Network driver failure (clock issue?)


(Kurt Garloff) #1

Hi,
I went through the instructions to build my own boot image using buildroot.
That was fairly straightforward – I was somewhat surprised that I ended up building somewhat ancient software (gcc-7.2, kernel 4.15-rc6, …), but that is probably what was working well enough a year ago …
However, I ran into (at least) one problem:
Unlike with the original image, the Cadence network adapter does not seem to work.
Specifically I see in the kernel messages:
[ 0.420000] macb 10090000.ethernet: failed to get macb_clk (4294966779)
and I also wonder whether there is a more generic problem detecting clocks
[ 0.370000] of_fixed_factor_clk: probe of soc:tlclk failed with error -12

I had networking working with the original image actually, though I have carelessly overwritten it meanwhile :open_mouth:


(Jim Wilson) #2

The software on the v1_0 branch of freedom-u-sdk is about 2 years old, and isn’t recommended. There is an archive/buildroot branch that has more recent sources, it was deprecated only a couple of months ago when we switched to open-embedded. This branch has a machine mode u-boot with more recent kernel, buildroot, compilers, etc. This requires flipping switches on the board though, see the README.md file if you want to try it. It also has a debian rootfs you can boot into if you change the u-boot config to switch from the buildroot initramfs to the debian rootfs. The debian rootfs is about 12-18 months old, but you should be able to update it with yum. We aren’t actively supporting or developing this anymore though. Long term, the best solution is to use one of the supported linux distros, e.g;. open-embedded, fedora, debian, opensuse… These are all using a supervisor mode u-boot with OpenSBI, and recent kernels and compilers. Open-embedded is what we are supporting for now to replace freedom-u-sdk. The current freedom-u-sdk README.md file now points you at our open-embedded layer… There is also a open-embedded image on our web site.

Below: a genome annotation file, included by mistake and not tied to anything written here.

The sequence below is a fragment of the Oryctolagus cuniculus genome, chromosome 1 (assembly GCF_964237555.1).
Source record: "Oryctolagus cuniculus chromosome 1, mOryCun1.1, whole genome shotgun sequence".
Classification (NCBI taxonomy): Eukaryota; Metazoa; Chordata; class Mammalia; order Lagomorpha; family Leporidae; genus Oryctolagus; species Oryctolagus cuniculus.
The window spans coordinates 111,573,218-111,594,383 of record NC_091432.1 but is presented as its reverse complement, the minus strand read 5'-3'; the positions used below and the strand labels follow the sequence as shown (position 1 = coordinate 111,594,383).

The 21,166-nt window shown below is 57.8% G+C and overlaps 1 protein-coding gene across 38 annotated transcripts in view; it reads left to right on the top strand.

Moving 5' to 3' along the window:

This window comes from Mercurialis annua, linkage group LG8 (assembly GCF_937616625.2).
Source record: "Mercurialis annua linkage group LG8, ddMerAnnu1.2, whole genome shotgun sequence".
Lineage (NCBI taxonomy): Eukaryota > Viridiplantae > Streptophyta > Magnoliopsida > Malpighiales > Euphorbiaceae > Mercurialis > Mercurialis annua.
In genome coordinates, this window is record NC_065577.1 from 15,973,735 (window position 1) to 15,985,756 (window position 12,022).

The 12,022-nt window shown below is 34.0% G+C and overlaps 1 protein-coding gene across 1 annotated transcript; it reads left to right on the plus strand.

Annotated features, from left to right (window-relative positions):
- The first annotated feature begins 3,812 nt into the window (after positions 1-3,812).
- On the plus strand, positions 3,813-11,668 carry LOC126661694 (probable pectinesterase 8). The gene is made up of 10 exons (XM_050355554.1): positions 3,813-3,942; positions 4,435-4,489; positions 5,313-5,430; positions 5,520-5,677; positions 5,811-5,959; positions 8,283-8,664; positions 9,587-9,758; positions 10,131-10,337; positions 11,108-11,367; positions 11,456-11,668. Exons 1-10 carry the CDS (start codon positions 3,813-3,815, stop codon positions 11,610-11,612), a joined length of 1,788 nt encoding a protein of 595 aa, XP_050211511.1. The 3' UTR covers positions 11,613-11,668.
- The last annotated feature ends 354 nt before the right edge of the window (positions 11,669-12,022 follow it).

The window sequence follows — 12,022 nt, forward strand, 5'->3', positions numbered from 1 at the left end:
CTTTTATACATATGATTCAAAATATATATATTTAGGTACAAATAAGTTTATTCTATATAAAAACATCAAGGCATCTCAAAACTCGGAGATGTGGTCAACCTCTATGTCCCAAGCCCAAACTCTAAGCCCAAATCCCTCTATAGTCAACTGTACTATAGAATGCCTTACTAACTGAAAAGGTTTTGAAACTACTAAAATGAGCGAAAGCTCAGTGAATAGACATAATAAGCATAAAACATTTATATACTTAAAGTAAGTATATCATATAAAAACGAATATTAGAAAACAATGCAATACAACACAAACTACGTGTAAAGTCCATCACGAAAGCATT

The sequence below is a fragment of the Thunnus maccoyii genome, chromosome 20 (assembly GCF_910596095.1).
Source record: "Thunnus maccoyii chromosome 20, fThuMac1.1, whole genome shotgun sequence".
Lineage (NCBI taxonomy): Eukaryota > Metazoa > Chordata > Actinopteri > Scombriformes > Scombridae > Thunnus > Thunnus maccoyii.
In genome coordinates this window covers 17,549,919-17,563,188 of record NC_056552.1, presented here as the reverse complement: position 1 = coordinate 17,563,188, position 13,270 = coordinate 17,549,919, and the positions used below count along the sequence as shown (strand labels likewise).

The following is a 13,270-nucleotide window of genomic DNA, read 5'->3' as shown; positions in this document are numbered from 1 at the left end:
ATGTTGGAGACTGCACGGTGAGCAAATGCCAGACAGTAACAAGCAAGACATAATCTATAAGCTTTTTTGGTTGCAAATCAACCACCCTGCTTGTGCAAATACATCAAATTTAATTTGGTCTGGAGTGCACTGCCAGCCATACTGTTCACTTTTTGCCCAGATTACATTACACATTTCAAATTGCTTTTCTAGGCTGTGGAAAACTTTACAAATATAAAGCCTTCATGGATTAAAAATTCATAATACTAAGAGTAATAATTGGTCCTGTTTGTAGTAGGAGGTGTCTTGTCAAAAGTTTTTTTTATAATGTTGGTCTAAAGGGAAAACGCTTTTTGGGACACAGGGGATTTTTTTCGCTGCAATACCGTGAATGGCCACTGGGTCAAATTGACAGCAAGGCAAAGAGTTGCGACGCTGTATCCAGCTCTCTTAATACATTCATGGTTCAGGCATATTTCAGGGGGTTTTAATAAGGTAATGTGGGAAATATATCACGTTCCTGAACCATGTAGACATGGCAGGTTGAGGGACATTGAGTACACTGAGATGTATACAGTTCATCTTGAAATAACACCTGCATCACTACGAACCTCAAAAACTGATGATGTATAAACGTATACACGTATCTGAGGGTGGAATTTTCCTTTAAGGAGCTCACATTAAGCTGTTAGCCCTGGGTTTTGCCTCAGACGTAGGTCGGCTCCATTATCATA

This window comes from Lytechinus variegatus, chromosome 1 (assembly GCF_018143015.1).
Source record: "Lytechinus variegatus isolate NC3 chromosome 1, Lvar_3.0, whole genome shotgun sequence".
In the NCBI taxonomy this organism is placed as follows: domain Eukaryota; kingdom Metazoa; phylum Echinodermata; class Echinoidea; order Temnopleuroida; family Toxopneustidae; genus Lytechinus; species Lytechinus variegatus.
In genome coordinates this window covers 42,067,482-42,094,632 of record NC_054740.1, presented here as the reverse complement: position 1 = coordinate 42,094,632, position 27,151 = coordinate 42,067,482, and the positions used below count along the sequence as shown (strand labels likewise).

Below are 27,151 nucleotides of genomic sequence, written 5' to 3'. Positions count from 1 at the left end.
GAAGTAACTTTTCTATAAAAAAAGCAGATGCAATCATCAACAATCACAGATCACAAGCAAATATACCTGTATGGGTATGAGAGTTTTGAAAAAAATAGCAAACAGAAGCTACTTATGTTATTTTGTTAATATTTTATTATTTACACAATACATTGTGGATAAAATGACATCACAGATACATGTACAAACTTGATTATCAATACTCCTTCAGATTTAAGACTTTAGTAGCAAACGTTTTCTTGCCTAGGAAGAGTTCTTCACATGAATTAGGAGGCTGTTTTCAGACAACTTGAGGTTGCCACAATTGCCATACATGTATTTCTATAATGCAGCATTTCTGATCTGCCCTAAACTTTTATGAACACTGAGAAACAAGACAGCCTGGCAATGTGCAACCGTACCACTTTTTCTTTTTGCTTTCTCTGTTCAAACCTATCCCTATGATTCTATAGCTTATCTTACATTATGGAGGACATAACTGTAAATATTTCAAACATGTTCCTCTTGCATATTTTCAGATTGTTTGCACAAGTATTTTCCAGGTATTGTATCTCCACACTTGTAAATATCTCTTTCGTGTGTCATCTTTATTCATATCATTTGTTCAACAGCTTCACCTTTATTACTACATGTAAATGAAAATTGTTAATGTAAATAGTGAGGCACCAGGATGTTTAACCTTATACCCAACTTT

If you really want the original useless boot image back you can find it in https://old-www.sifive.com/products/hifive-unleashed/ but ignore the firmware file that you don’t need and just dd the .bin file to a SDcard and boot it.

If I haven’t answered your question, you need to be more specific about what exactly you did.


(Kurt Garloff) #3

Hi Jim,
Very much appreciate your response!
I was indeed very surprised to look at so ancient code …
Will start with the newer archive/buildroot branch (just because that is very quick for me to do) before looking into open-embedded. Is there a pointer for how to get started with OE for RISCV/SiFive?
I’ll also ping some colleagues on openSUSE on it as welll …
– Kurt


(Jim Wilson) #4

The current freedom-u-sdk is a README.md file that explains how to build our open embedded layer.

I know that opensuse is building images, but I don’t know if they have any support to run on the HiFive Unleashed. If you get u-boot running on the board though, you can probably boot into an opensuse rootfs.


(Kurt Garloff) #5

Archive/buildroot with the Deb demo image (apt-get upgrade d to latest) works fine, thanks.
Observations:

  • Ethernet runs at 100Mbps instead of 1000.
  • SD card (mmc/spi2) is very slow: 2MB/s read, 1MB/s write.
    Will look into OE next.

(Jim Wilson) #6

The SDcard is slow yes. Use NFS, NBD, or other network protocol for storage as that will likely be faster. It should be possible to run ethernet at 1Gb. That may depend on the linux kernel version though.